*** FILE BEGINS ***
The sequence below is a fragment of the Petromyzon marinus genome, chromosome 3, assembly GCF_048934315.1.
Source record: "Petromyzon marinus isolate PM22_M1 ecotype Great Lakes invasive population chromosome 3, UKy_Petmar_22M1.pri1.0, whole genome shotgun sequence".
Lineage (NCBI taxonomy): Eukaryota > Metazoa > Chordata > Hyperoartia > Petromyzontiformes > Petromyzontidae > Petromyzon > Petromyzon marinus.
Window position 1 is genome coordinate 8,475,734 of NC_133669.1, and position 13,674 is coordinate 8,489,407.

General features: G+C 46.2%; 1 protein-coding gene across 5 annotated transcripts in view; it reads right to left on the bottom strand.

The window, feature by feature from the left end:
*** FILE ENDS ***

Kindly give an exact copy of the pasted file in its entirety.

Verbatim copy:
The sequence below is a fragment of the Petromyzon marinus genome, chromosome 3, assembly GCF_048934315.1.
Source record: "Petromyzon marinus isolate PM22_M1 ecotype Great Lakes invasive population chromosome 3, UKy_Petmar_22M1.pri1.0, whole genome shotgun sequence".
Lineage (NCBI taxonomy): Eukaryota > Metazoa > Chordata > Hyperoartia > Petromyzontiformes > Petromyzontidae > Petromyzon > Petromyzon marinus.
Window position 1 is genome coordinate 8,475,734 of NC_133669.1, and position 13,674 is coordinate 8,489,407.

General features: G+C 46.2%; 1 protein-coding gene across 5 annotated transcripts in view; it reads right to left on the bottom strand.

The window, feature by feature from the left end: